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Insurance fraud is a crime that increases the cost of insurance for all drivers. Maryland Auto works every day to combat insurance fraud through coordination between our Claims professionals and our Special Investigations Unit (SIU).

According to the Coalition Against Insurance Fraud, 8,898 motor vehicles were intentionally set on fire in the United States in 2020. Maryland was also ranked sixth on a list of the worst states for auto-related fraud in 2021 by Clearsurance, an insurance comparison website.

This case began when our policyholder’s vehicle went missing and was later recovered after being burned. The policyholder advised Maryland Auto that she had parked and locked the insured vehicle in a secure location behind her sister’s house. She returned a few hours later to find her car missing.

When the policyholder contacted Maryland Auto to report the claim, she indicated that she had already reported the vehicle theft to the police, who entered the vehicle identification number (VIN) into the National Crime Information Center (NCIC) system. As a part of the claims process, the Maryland Auto adjuster reviewed the NCIC system report about the insured vehicle, which showed that the car had been recovered.

Shortly afterward, the adjuster was contacted by the police department and was advised that the insured vehicle was found burned in the middle of a field. The police stated that they also spoke with our policyholder, who, despite not seeing the condition of her car, told them they could do whatever they wanted with the car and that she wasn’t going to pay to have it towed. The officer also told our claims adjuster that the policyholder was uncooperative on several matters and recommended we involve our SIU team to investigate further.

The SIU investigation produced several suspicious fraud indicators, or “red flags,” regarding the details of the theft. When asked, the insured stated that she found no broken glass where she parked her vehicle. She also wasn’t sure if she had locked her doors. The policyholder told the claim adjuster that she held the only key to the car.

This particular vehicle is equipped with a transponder key that prevents the engine from starting unless that key is present. The police found the car in the middle of a muddy field, 40 yards off the roadway. A tow truck attempted to retrieve the car that evening but was unable to, based on the condition of the area. This substantiated that the vehicle was not towed to that location but was driven there, which would have required the transponder key.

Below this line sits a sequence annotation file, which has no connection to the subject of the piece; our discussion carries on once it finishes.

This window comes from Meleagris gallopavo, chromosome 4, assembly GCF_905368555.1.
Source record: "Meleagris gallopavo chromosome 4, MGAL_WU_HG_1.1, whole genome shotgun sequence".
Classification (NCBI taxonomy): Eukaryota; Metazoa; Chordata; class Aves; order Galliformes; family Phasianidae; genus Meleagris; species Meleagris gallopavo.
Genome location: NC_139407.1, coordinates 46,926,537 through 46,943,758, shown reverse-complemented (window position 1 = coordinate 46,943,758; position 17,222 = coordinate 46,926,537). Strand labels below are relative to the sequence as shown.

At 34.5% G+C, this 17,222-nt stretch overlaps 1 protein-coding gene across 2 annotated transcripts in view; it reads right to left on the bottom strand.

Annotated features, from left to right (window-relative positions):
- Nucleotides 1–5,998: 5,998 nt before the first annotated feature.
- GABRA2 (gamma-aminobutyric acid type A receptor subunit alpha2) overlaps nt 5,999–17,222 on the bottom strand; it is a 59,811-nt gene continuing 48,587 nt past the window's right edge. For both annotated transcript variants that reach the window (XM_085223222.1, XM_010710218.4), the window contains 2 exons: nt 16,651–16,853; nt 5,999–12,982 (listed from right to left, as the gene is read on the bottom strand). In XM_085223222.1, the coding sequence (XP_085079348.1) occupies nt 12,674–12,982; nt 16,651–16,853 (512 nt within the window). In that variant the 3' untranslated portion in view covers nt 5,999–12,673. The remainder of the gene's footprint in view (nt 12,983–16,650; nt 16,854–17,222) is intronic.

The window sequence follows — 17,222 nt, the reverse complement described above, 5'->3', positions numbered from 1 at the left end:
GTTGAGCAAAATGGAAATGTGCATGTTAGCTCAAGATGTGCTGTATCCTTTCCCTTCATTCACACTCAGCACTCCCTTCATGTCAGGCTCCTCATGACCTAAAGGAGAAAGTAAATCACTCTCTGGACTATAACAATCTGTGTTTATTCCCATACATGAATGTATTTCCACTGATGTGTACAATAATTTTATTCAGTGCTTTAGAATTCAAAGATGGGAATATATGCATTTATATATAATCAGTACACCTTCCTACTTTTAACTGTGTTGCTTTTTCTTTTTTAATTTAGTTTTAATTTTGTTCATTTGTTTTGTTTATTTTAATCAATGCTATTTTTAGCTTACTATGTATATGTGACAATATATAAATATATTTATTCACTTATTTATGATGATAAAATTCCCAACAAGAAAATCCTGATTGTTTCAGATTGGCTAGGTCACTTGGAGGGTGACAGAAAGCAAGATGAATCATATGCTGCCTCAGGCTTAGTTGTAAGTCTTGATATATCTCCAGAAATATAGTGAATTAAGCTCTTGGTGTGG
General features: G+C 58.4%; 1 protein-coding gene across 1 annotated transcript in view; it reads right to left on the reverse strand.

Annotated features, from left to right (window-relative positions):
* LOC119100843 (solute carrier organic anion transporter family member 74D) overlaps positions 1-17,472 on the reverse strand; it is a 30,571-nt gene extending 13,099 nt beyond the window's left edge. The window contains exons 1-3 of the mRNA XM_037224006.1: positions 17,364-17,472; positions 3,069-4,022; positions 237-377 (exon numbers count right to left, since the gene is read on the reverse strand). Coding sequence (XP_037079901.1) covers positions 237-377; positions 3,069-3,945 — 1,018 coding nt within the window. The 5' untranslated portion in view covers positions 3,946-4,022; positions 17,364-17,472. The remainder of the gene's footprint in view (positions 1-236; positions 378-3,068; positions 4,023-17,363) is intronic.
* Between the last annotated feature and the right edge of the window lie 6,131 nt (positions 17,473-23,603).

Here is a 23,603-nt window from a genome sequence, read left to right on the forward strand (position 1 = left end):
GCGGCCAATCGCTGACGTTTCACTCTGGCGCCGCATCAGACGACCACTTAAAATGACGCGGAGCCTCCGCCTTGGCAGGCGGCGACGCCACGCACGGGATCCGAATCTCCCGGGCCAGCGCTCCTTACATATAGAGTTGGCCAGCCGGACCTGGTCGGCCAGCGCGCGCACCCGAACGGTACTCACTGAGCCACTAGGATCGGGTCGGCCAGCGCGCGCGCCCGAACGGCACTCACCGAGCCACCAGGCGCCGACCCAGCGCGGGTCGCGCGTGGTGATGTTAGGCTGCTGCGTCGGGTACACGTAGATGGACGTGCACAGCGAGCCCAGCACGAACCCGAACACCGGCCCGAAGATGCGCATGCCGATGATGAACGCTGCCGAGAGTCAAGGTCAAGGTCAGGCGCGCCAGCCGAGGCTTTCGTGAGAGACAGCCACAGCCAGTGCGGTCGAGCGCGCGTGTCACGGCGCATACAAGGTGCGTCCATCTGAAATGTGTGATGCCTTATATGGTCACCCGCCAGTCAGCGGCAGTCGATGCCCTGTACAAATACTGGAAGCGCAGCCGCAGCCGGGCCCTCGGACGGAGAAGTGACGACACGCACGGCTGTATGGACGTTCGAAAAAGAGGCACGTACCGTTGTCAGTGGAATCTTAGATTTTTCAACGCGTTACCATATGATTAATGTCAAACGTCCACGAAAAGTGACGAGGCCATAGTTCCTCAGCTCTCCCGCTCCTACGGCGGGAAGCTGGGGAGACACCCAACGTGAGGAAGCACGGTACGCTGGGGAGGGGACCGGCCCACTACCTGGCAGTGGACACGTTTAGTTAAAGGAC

As part of the investigation, the SIU investigator requested prior vehicle maintenance records. The policyholder provided several, which included notes from the mechanic that several components had oil leaks and engine noise. One report also reflected previous body damage to the car.

In the course of the investigation, it was also discovered that several people at the location of the alleged theft were gathered, eating and talking for hours in full view of the parking area. However, none saw or heard anything regarding a vehicle parked 15 to 20 feet away.

The policyholder added a new vehicle to her policy within 24 hours of her car being reported missing. She still had no idea of the condition of her stolen vehicle when the police found it, yet she went out and purchased a new one anyway.

To clarify the circumstance of the insured vehicle’s disappearance and recovery in a burned state, Maryland Auto requested an Examination Under Oath (EUO) from the policyholder.

During the EUO, the SIU adjuster verified with the policyholder that she only had one key, which was always with her. When asked if the vehicle was a push-to-start or required the key to be inserted into the ignition, she couldn’t remember, despite owning the vehicle for almost four years.

The policyholder was unfamiliar with transponder key technology. The insured could not explain how someone could have operated the insured vehicle to drive to a location just 15 minutes from the reported theft location, when she possessed the sole transponder key, even after the SIU team member explained that the keys’ microchips were necessary to operate the ignition and start the vehicle.

Ultimately the claim was denied for questionable facts and lack of evidence of a theft occurrence.


Insurance fraud is a serious matter. Learn more in this video from the Maryland Insurance Administration:

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